Corn plant analysis can be especially valuable for producers by providing insight into how efficiently they are using applied nutrients and also for managing secondary and micronutrients which don’t have high quality soil tests available, said Dave Mengel, Kansas State University State Research and Extension soil fertility specialist.

Plant analysis is also an excellent diagnostic tool to help understand some of the variation seen in the field, he added.

To sample for general monitoring or quality control purposes, producers should collect 15 to 20 ear leaves, or the leaf below and opposite the ear, at random from the field at silk emergence, before pollination, Mengel said. Sampling under stress conditions for monitoring purposes can give misleading results, and is not recommended.

When using plant analysis to diagnose field problems, producers should try to take comparison samples from both good areas of the field and problem spots, Mengel added. While taking diagnostic plant samples, producers also should collect soil samples from the same good and bad areas, he said.

Sampling for diagnostic purposes should be done earlier than sampling for routine monitoring, he said.

“When trying to diagnose a problem, don’t wait for tasseling or silking to take the first set of samples. Instead, collect whole plants from 15 to 20 different places in your sampling area early in the season, as soon as a problem is identified.  Prior to the sixth to seventh leaf, or roughly a foot high, whole plant samples should be cut off at ground level.  Later in the season, but prior to tasseling, collect 15 to 20 top, fully developed leaves -- those with leaf collars visible,” Mengel said.

Whether for monitoring or diagnostic purposes, the collected leaves should be allowed to wilt overnight to remove excess moisture, placed in a paper bag or mailing envelope, and shipped to a lab for analysis, Mengel explained.

“Do not place the leaves in a plastic bag or other tightly sealed container, as they will begin to rot and decompose during transport, and the sample won't be usable. Most of the soil testing labs working in the region provide plant analysis services, including the Kansas State University lab,” he said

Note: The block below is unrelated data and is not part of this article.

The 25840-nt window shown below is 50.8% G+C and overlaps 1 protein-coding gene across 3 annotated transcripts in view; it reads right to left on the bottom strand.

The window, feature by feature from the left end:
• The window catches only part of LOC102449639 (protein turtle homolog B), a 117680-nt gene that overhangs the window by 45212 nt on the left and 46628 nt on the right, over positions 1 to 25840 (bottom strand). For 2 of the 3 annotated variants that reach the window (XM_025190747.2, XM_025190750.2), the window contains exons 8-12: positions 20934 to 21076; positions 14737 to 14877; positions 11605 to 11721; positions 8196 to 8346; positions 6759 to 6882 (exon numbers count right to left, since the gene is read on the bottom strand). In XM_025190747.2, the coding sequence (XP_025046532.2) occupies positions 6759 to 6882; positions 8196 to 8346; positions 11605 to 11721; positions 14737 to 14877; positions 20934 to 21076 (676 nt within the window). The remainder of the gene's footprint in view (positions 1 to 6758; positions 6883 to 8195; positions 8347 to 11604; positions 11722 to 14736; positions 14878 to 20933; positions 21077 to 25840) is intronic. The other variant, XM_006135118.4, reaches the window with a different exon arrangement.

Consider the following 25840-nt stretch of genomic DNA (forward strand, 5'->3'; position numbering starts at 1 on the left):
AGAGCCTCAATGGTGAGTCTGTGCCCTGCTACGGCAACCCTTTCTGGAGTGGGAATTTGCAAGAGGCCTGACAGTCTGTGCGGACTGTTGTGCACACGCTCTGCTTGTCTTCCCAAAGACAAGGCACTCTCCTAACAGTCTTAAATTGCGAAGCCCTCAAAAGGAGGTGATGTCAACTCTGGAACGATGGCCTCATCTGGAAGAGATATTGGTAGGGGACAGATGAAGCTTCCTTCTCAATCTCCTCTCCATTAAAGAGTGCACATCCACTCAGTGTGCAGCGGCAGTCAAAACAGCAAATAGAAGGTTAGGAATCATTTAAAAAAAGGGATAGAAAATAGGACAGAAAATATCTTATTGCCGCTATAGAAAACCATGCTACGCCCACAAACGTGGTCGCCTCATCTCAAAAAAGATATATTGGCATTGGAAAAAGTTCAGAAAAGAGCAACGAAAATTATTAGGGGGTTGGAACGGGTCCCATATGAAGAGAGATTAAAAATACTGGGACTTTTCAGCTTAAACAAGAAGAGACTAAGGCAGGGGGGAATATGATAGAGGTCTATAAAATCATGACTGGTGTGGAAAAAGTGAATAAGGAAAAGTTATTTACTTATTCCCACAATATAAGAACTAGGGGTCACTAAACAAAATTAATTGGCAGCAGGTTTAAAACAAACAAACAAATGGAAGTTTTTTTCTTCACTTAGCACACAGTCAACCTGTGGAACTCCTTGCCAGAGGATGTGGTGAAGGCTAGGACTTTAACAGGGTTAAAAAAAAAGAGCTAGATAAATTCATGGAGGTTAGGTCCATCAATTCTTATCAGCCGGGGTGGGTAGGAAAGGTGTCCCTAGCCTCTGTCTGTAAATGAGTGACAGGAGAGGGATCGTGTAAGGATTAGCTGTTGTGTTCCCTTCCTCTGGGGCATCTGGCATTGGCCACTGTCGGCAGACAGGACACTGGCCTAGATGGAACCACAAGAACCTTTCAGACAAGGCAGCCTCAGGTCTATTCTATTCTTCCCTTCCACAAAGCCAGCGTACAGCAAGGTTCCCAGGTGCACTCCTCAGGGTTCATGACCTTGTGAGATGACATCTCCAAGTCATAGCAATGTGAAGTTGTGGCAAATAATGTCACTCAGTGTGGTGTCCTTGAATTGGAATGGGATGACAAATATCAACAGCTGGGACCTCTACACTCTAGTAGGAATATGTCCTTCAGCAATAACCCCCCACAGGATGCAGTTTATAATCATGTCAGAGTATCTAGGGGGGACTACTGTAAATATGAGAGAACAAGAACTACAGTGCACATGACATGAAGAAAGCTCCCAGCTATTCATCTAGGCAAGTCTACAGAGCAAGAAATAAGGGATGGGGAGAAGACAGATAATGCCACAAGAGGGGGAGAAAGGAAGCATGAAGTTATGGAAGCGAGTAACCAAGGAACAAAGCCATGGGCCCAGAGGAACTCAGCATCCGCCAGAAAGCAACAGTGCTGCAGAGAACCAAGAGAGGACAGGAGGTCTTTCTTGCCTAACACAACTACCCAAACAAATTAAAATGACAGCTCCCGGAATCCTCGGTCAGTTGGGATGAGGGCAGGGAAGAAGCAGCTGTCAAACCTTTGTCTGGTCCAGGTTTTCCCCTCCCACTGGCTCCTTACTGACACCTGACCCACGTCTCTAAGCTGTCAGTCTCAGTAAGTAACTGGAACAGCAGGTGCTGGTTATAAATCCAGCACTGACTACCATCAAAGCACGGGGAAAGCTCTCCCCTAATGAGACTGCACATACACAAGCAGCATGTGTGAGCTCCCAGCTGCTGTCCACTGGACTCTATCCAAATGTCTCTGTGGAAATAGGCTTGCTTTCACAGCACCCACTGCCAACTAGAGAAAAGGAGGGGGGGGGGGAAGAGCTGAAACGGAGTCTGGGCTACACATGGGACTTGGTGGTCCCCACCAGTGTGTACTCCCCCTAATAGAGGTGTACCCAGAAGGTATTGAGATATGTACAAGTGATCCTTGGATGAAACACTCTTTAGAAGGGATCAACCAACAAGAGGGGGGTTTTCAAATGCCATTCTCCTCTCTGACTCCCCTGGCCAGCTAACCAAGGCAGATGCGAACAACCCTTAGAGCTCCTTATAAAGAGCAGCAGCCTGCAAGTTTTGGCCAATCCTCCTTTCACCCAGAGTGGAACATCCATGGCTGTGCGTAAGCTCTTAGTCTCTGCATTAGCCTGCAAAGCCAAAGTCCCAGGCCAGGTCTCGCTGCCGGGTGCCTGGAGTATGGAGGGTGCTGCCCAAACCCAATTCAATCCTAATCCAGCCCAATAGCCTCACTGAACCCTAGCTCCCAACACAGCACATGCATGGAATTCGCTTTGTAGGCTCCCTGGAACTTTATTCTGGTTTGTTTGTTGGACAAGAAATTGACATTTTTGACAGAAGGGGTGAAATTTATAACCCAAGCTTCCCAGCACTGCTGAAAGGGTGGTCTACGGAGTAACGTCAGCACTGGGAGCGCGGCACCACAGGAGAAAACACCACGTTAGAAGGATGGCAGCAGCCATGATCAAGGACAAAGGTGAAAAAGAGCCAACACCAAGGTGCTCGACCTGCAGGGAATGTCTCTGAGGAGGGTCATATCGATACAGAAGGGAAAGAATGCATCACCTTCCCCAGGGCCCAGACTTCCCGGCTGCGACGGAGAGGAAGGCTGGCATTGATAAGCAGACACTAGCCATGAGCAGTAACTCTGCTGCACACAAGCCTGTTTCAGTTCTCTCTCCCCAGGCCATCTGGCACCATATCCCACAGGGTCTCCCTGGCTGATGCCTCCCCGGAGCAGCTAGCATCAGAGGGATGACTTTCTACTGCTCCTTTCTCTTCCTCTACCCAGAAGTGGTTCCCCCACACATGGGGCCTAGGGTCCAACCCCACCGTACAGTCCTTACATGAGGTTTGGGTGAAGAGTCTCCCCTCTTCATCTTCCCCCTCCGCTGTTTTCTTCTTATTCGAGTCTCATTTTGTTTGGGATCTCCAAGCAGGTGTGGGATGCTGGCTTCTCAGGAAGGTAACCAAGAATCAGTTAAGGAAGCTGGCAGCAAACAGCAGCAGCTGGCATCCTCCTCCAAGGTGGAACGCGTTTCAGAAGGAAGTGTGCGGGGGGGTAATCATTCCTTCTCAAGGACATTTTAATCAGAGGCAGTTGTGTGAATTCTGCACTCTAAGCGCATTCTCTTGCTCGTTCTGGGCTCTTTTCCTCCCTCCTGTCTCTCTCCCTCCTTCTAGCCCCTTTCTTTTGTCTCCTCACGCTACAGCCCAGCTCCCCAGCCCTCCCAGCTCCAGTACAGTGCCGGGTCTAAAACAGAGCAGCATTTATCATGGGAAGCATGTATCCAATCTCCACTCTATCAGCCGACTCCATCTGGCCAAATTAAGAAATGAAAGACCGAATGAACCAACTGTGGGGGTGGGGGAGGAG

In Kansas, producers should have plant samples analyzed for nitrogen, phosphorus, potassium, sulfur, zinc, chloride and iron, the Kansas State agronomist said. These are the nutrients most likely to be deficient, he said.

“Normally the best values are the bundles or packages of tests offered through many of the labs. They can be as simple as nitrogen, phosphorus and potassium, or can be all of the 14 mineral elements considered essential to plants,” he said

Most labs will compare plant nutrient concentrations to published sufficiency ranges, he said.  “A sufficiency range is simply the range of concentrations normally found in healthy, productive plants during surveys. It can be thought of as the range of values optimum for plant growth. The medical profession uses a similar range of normal values to evaluate blood work,” Mengel explained.

The sufficiency ranges change with plant age (generally being higher in young plants), vary between plant parts, and can differ between hybrids, according to Mengel.

“So a value slightly below the sufficiency range does not always mean the plant is deficient in that nutrient, but it is just an indication that the nutrient is relatively low. Values on the low end of the range are common in extremely high yielding crops. However, if that nutrient is significantly below the sufficiency range, then one should ask some serious questions about the availability and supply of that nutrient,” he said

Keep in mind also that any plant stress (drought, heat, soil compaction, etc) can have a serious impact on nutrient uptake and plant tissue nutrient concentrations, he added.  A low value in the plant doesn’t always mean the nutrient is low in the soil and the plant will respond to fertilizer, rather that the nutrient may not be available to the plant, he said. 

Levels above sufficiency also can indicate problems, he said.

“High values might indicate over fertilization and luxury consumption of nutrients. Plants also will sometimes try to compensate for a shortage of one nutrient by loading up on another. This occurs at times with nutrients such as iron, zinc and manganese. Plants will load up on iron at times, in an attempt to compensate for low zinc,” Mengel said.

Source: Kansas State University